::::: Homework Assignment #4 :::::
Due Friday, December 4, 2009 by midnight!
+5 extra credit if submitted on or before Wednesday, December 2.
+3 extra credit if submitted on Thursday, December 3.
*** All work has to be done individually! ***
1 written question and 1 programming question inside.
Written question #1: Recursion
Explain the similarity between recursive algorithms and the proof technique in math called mathematical induction.
As an example of proof by mathematical induction, we'll prove this statement:
"The sum of the first n positive odd integers is n-squared (n^2)."
Proof:
1. When n = 1, the sum of n positive odd integers is 1. So the statement is true.
2. Let's assume that when n = k, the sum of n positive odd integers is k^2.
(In other words, assume that the sum of the first k positive odd integers is indeed k^2, just like the original statement says).
When n = k+1, the sum of the first n odd integers is:
1 + 3 + 5 + ... + (2k-1) + (2(k+1)-1)
= (1 + 3 + 5 + ... + (2k-1)) + (2(k+1)-1) // notice that 1 + 3 + 5 + .. + (2k-1) is, by our assumption above, equal to k^2.
= k^2 + (2(k+1)-1)
= k^2 + (2k + 2 - 1)
= k^2 + 2k + 1
= (k+1)^2
So the statement is also true when n = k+1.
Therefore, we have proved the original statement that the sum of the first n positive odd integers is n-squared.
Grading: 20 points
Programming question #1: Stack
Intro:
Stack is a data structure that shows last-in, first-out (LIFO) behavior. This means that the first element to go into the stack is the last one to come out of it.
As an analogy, think of a stack of plates.
When a person washes plates, the first one to be washed is placed at the bottom, the second one to be washed goes on top of the first one, and on and on.
Later, when the person wants to use one of those plates to serve cookies, he/she uses the plates at the top first. This plate was the one that was washed last.
Pictorially, plates a, b, c, d, e are washed in this order. Then the stack will look like:
e
d
c
b
a
----------
After all the washing is done, the plate that's used first is plate e.
This is last-in, first out (LIFO).
And the data structure that shows this behavior is called a stack.
There are two operations that can be done on a stack.
push: insert a new element into the stack. (= Placing a plate on top of the stack)
pop: take out one element from the stack. (=Taking the top plate out of the stack)
The picture of plates above shows the following operations:
1. push(a)
2. push(b)
3. push(c)
4. push(d)
5. push(e)
Now, if we pop, that is,
6. pop()
Then we'll get plate e from the pop() operation and there will be only four plates left in the stack.
Another pop() operation will give us plate d, and there will be only three plates left in the stack.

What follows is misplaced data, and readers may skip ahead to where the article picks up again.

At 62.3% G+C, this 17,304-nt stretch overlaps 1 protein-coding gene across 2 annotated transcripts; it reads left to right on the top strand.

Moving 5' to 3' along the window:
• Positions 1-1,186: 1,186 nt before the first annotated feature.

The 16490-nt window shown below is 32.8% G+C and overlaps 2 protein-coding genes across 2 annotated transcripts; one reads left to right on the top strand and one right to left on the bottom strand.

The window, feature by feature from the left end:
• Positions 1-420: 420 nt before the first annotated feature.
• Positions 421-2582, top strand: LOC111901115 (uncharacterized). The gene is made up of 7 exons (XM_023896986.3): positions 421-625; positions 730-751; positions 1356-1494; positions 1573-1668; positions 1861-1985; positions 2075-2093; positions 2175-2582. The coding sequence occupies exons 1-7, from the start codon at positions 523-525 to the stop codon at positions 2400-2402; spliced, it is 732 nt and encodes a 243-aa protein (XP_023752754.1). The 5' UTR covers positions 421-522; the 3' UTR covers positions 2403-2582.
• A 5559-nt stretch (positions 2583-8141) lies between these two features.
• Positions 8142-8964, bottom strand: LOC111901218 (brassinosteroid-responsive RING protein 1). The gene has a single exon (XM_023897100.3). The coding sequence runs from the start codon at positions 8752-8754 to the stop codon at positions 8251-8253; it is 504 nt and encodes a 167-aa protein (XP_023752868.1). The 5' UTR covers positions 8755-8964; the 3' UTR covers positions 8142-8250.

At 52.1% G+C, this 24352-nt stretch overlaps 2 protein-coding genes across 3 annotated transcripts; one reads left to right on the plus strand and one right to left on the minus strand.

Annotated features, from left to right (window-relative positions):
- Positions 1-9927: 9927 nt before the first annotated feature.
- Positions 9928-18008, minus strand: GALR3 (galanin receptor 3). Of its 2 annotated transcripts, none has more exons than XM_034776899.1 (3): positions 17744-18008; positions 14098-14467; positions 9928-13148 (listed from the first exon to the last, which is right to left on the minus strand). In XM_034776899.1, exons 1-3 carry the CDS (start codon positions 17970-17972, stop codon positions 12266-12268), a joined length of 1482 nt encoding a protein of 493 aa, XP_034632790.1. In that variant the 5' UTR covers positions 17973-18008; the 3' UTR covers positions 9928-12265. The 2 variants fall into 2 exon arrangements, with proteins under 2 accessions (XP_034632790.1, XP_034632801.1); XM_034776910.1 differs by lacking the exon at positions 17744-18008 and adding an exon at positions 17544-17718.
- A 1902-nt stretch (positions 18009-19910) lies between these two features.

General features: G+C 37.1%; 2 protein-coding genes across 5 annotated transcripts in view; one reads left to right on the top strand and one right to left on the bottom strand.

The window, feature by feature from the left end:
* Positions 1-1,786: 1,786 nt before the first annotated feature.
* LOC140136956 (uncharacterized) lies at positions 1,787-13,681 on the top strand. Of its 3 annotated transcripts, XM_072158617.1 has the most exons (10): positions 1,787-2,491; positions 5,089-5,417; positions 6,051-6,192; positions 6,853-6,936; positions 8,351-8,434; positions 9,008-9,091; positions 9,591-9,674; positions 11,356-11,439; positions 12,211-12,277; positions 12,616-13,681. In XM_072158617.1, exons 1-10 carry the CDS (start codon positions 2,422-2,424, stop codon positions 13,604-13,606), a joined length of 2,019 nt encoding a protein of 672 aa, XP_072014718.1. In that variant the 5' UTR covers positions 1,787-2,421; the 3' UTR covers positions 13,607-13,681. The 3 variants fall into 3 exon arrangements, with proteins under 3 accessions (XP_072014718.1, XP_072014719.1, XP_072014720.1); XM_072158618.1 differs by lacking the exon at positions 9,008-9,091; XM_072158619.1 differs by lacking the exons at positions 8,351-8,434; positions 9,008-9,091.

Instructions:
Implement a stack using:
1. a linked list
2. an array
The following functions must be implemented:
1. void pushX(char data);
2. char data = popX();
3. char data = topX(); // Only returns data at the top of stack. Does not pop it out.
4. void printStackX(); // Print everything remaining in stack from top to bottom
5. int isEmptyX(); // stack is empty? Return 1 if yes, 0 if no.
where X can be either L (Linked list) or A (Array).
For example, popL() is the pop operation for linked list and popA() is the pop operation for array.
Use global pointer to node and and a global array.
Write all your code in stack.h.
And then test your code with main.c.
Grading:
Your program will be graded out of 100 with the following breakdown:
- Correctness (70 points)
The stack should be implemented correctly.
And it should compile!!!!!
We will not accept any program that does not compile in CUNIX.
A program that compiles but is less complete is better than one that does not compile.
- Elegance (10 points)
Simple code is better than complex code.
Sometimes, complex code comes from the programmer not thinking clearly about the problem that the program is trying to solve.
Write simple, elegant code.
- Format (10 points)
Use indentation so that your code is readable.
Your code should look neat.
- Comments (10 points)
Write comments liberally at the top of your code, and also inside the code.
What to submit:
1) README file
README file is a text file that contains your name, UNI, name and explanation of files that you're submitting, and your comments on your program.
2) Answer to written questions
This should go in a separate text file with an extension .txt.
3) Your source code file
This is the stack.h file you'll submit as the programming part of your homework.
How to submit:
1) make a directory called homework4
2) copy or move your README, written answer file, source code file to homework4.
3) 'cd homework4' to get into that directory
make sure you check that you're in homework4 by issuing a 'pwd' Unix command.
4) Type '~jk2520/submit hwk4' in shell prompt.
For example, this is what it'd look like with the CUNIX shell prompt,
$ ~jk2520/submit hwk4
The submit script will ask some questions and let you submit homework.
You will receive a confirmation email if the homework was submitted properly.